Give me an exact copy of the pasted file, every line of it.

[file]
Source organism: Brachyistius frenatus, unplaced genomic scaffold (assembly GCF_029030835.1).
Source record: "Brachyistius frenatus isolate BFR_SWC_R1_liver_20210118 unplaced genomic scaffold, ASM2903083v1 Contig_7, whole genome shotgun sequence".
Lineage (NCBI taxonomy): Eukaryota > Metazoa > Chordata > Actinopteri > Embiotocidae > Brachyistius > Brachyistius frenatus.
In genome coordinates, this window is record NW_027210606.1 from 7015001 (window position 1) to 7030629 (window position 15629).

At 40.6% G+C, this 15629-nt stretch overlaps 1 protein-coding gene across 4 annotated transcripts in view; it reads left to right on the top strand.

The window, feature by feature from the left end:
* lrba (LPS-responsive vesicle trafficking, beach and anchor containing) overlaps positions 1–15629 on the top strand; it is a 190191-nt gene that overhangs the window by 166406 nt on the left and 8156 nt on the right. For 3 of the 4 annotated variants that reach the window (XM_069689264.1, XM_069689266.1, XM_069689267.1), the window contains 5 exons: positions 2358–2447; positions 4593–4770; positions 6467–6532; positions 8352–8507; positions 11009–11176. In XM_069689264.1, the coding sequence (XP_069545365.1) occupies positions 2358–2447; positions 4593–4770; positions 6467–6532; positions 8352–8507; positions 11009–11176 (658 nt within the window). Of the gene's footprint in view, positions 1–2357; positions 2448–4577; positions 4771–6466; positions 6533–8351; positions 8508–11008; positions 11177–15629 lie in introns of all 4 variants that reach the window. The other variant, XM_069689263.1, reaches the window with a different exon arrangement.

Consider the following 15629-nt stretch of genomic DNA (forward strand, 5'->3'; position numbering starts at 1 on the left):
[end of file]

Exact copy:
Source organism: Brachyistius frenatus, unplaced genomic scaffold (assembly GCF_029030835.1).
Source record: "Brachyistius frenatus isolate BFR_SWC_R1_liver_20210118 unplaced genomic scaffold, ASM2903083v1 Contig_7, whole genome shotgun sequence".
Lineage (NCBI taxonomy): Eukaryota > Metazoa > Chordata > Actinopteri > Embiotocidae > Brachyistius > Brachyistius frenatus.
In genome coordinates, this window is record NW_027210606.1 from 7015001 (window position 1) to 7030629 (window position 15629).

At 40.6% G+C, this 15629-nt stretch overlaps 1 protein-coding gene across 4 annotated transcripts in view; it reads left to right on the top strand.

The window, feature by feature from the left end:
* lrba (LPS-responsive vesicle trafficking, beach and anchor containing) overlaps positions 1–15629 on the top strand; it is a 190191-nt gene that overhangs the window by 166406 nt on the left and 8156 nt on the right. For 3 of the 4 annotated variants that reach the window (XM_069689264.1, XM_069689266.1, XM_069689267.1), the window contains 5 exons: positions 2358–2447; positions 4593–4770; positions 6467–6532; positions 8352–8507; positions 11009–11176. In XM_069689264.1, the coding sequence (XP_069545365.1) occupies positions 2358–2447; positions 4593–4770; positions 6467–6532; positions 8352–8507; positions 11009–11176 (658 nt within the window). Of the gene's footprint in view, positions 1–2357; positions 2448–4577; positions 4771–6466; positions 6533–8351; positions 8508–11008; positions 11177–15629 lie in introns of all 4 variants that reach the window. The other variant, XM_069689263.1, reaches the window with a different exon arrangement.

Consider the following 15629-nt stretch of genomic DNA (forward strand, 5'->3'; position numbering starts at 1 on the left):